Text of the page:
Debridement of Chondral Defects of the Knee
- Discussion: (see osteochondral injury)
- these injuries are distinct from degenerative arthritic lesions and management of these lesions should remain distinct as well;
- theory is that penetration of subchondral bone causes bleeding from underlying vessels which allows clot formation in the cartilaginous defect and subsequent formation of fibrocartilage;
- some argue that subchondral drilling may be preferable to abrasion arthroplasty;
- for smaller chondral/osteochondral lesions, most authors recommend debridement and either abrasion arthroplasty or microfracture technique;
- thermal chondroplasty:
- involves simple debridement of chondral surface inorder to achieve a smooth stable surface;
- in the report by Edwards RB, et al, the authors compared the effects of treatment with bipolar and monopolar radiofrequency energy on 30 OCD sections harvested from 22 patients with spontaneously occurring chondromalacia who were undergoing knee arthroplasty;
- significant chondrocyte death, as determined by cell viability staining with confocal laser microscopy, was observed with each group;
- bipolar devices produced significantly greater depths of chondrocyte death than did the monopolar device;
- bipolar caused cell death to subchondral bone more often (13 of 20 specimens) than did monopolar (0 of 10 specimens);
- authors recomend caution when treating fibrillated cartilage with radiofrequency energy, particularly with the bipolar devices tested;
- Thermal chondroplasty of chondromalacic human cartilage. An ex vivo comparison of bipolar and monopolar radiofrequency devices.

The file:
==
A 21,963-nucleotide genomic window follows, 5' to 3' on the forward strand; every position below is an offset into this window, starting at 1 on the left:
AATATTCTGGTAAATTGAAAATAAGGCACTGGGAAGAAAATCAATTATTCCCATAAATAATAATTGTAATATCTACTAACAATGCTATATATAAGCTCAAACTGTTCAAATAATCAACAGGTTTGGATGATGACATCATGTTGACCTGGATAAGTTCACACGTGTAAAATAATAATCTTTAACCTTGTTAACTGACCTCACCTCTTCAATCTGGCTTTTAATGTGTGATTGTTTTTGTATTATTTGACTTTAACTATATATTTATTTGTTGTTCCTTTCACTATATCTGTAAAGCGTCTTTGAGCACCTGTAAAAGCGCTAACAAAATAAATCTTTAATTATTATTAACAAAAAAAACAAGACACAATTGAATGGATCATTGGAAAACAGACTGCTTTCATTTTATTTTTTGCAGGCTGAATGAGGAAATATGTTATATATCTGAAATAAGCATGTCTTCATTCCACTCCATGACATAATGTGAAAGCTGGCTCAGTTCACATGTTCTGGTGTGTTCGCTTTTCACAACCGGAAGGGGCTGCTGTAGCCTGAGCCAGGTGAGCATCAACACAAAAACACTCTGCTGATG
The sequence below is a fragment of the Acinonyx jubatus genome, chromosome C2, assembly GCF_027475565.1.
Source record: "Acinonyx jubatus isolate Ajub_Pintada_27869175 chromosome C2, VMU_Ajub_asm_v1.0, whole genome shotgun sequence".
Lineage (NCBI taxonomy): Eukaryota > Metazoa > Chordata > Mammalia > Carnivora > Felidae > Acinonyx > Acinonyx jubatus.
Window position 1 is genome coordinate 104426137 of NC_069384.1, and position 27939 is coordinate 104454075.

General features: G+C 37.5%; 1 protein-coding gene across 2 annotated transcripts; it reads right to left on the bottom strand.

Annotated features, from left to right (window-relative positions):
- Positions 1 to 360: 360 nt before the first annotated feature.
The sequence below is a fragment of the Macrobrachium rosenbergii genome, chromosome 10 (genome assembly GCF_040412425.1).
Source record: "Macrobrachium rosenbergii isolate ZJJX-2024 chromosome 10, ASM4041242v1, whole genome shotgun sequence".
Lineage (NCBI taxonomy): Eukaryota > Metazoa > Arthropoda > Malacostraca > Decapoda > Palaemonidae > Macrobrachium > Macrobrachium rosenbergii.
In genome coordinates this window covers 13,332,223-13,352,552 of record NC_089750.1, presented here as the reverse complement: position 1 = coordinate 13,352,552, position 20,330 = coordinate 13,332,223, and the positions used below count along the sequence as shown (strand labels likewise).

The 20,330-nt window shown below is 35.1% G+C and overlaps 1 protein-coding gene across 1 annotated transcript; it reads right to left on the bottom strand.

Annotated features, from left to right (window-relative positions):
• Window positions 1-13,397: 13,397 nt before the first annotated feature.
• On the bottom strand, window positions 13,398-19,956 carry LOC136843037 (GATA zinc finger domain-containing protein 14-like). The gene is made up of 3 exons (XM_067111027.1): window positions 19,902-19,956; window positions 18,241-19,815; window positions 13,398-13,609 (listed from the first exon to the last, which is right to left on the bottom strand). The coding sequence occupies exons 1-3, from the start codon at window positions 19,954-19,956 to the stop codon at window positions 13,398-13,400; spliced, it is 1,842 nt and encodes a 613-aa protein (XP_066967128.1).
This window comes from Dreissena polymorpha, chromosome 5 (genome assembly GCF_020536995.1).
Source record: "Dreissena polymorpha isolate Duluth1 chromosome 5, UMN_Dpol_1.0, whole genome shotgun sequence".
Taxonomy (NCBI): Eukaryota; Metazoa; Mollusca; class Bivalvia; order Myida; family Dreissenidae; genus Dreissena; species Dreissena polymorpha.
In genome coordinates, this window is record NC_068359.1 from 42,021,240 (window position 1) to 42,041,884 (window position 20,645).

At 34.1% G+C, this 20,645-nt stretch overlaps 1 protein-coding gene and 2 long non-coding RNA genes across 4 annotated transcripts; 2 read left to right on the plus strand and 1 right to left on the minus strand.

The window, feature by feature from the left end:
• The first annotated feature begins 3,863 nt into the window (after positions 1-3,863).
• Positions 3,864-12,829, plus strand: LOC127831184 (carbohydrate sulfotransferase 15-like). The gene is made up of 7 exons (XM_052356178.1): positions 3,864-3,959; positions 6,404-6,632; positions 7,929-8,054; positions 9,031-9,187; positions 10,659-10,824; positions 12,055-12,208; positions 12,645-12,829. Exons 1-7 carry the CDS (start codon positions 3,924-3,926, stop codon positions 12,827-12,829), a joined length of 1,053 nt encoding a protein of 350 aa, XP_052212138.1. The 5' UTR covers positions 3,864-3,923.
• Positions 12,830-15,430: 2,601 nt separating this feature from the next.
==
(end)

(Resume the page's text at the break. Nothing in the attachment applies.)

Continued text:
- Is there a role for radiofrequency-based ablation in the treatment of chondral lesions?
- Arthroscopic Evaluation of Radiofrequency Chondroplasty of the Knee
- Four-year results from a randomized controlled study of knee chondroplasty with concomitant medial meniscectomy: mechanical debridement versus radiofrequency chondroplasty.
- abrasion arthroplasty:
- alternatively, Johnson LL (1991) has demonstrated that during and following arthroscopic surgery, blood clot generated during the case attaches to the surgically incised surfaces (including debrided chondral defects) and further, he demonstrated that this clot does not dislodge w/ passive flexion and extension of the knee;
- w/ this evidence, it may not be necessary to drill the chondral defect, since the majority of blood clot is formed from synovial bleeding;
- further, these observations imply that patients should be kept non wt bearing during the initial postoperative phase, in order to avoid clot dislodgement;
- Arthroscopic Abrasion Arthroplasty Historical and Pathological Perspective: Present Status.
- The potential for regeneration of articular cartilage in defects created by chondral shaving and subchondral abrasion. An experimental investigation in rabbits.
- refers to the full thickness debridement of the chondral defect, down to cancellous bone;
- the theory behind this concept is that the debridement needs to reach below the tidemark layer inorder to reach a well vasculized surface which contains pleuropotential stem cells (that can subsequently grow into fibrocartilage).
- empirically, it has been observed that this deep debridement is associated w/ prolonged postoperative pain, slow recovery, and joint fibrosis;
- arthroscopy of the degenerative knee
Isolated chondral fractures of the knee.
Characteristics of the Immediate Postoperative Blood Clot Formation in the Knee Joint.
The biological effect of continuous passive motion on the healing of full-thickness defects in articular cartilage. An experimental investigation in the rabbit.
Mesenchymal Cell Based Repair of Large Full Thickness Defects in Articluar Cartilage.
Restoration of injured or degenerated articular cartilage.
Osseous injury associated with acute tears of the anterior cruciate ligaments.
Occult posttraumatic osteochondral lesions of the knee: Prevalence, classification, and short term sequelae evaluated with MR imaging.
Spontaneous repair of superficial defects in articular cartilage in a fetal lamb model.
Original Text by Clifford R. Wheeless, III, MD.
Last updated by Data Trace Staff on Friday, August 31, 2012 10:51 am